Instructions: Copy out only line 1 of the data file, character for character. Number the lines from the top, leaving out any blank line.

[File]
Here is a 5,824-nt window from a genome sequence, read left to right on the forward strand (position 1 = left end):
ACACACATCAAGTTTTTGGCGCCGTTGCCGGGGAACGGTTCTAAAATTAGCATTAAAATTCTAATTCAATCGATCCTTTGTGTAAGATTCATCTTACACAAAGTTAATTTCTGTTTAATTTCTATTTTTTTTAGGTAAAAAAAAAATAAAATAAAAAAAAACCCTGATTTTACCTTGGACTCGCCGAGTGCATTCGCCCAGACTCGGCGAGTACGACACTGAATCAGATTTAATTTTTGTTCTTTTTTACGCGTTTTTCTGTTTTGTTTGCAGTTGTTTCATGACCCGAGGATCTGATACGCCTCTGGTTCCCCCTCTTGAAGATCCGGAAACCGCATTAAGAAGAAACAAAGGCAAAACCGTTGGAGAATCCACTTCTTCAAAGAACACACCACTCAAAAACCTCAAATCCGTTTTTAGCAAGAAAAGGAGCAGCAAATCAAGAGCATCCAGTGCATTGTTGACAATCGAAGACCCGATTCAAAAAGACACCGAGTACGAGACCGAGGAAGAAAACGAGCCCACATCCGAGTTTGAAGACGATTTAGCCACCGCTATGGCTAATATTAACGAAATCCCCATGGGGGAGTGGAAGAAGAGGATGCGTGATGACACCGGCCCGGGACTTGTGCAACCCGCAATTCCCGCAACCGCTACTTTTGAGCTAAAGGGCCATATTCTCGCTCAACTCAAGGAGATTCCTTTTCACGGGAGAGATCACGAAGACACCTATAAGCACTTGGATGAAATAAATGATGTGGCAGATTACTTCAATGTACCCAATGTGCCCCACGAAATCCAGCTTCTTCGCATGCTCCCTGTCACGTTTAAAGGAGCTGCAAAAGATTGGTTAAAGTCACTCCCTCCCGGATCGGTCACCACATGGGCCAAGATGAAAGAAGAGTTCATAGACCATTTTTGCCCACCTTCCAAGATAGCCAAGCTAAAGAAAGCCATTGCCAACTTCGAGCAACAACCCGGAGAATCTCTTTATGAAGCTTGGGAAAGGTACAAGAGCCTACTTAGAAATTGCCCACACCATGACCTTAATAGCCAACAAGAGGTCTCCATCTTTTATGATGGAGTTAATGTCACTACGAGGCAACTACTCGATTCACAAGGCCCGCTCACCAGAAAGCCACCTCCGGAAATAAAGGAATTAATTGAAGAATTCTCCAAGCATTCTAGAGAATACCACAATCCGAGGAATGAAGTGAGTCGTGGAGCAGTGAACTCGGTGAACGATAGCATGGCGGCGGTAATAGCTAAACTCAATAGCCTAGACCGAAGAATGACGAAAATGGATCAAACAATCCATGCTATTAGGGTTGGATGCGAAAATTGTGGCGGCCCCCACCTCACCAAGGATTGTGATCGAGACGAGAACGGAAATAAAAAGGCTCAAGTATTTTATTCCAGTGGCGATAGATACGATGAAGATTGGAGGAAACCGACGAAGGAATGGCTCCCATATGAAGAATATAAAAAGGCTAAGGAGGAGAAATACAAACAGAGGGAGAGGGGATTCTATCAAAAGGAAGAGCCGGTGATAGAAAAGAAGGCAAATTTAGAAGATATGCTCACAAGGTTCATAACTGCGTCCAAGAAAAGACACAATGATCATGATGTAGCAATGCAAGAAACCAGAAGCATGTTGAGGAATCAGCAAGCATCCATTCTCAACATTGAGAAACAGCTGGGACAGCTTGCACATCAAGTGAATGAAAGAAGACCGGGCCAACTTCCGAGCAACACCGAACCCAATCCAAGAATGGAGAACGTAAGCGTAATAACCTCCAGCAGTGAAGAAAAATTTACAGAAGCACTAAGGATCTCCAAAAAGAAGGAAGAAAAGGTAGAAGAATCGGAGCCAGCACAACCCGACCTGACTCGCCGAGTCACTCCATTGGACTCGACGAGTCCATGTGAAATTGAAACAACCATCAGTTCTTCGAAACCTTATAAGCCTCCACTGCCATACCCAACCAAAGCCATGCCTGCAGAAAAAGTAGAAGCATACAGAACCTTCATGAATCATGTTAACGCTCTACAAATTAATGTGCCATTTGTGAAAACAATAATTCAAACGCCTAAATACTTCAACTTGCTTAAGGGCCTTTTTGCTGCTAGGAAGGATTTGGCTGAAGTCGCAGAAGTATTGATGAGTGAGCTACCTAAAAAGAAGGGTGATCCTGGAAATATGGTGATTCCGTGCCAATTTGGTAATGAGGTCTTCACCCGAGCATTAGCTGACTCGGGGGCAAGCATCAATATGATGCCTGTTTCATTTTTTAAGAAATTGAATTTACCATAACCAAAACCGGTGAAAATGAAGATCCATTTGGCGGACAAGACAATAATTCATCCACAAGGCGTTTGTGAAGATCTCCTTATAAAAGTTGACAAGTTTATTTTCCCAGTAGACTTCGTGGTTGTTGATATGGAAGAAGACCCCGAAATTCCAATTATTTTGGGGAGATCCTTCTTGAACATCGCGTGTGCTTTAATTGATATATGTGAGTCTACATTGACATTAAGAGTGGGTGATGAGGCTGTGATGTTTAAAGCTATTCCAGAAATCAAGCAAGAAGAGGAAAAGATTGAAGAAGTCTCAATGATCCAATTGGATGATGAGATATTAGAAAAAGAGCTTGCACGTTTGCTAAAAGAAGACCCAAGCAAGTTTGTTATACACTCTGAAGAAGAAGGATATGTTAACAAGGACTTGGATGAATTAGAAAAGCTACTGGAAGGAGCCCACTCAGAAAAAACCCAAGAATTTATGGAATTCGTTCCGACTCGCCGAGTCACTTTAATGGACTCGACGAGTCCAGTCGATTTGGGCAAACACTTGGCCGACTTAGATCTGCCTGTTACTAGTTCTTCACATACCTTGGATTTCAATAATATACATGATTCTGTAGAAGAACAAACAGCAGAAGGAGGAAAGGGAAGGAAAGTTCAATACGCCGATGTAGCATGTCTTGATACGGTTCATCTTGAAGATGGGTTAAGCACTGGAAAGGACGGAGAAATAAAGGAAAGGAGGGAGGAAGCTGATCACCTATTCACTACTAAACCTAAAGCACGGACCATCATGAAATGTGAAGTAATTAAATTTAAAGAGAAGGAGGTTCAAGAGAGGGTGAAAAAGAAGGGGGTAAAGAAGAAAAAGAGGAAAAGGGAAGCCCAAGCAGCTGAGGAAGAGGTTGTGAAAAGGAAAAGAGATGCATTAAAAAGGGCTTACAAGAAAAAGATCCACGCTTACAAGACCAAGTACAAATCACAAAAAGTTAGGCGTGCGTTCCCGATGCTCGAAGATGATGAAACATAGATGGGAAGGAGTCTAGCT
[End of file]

Here is a 5,824-nt window from a genome sequence, read left to right on the forward strand (position 1 = left end):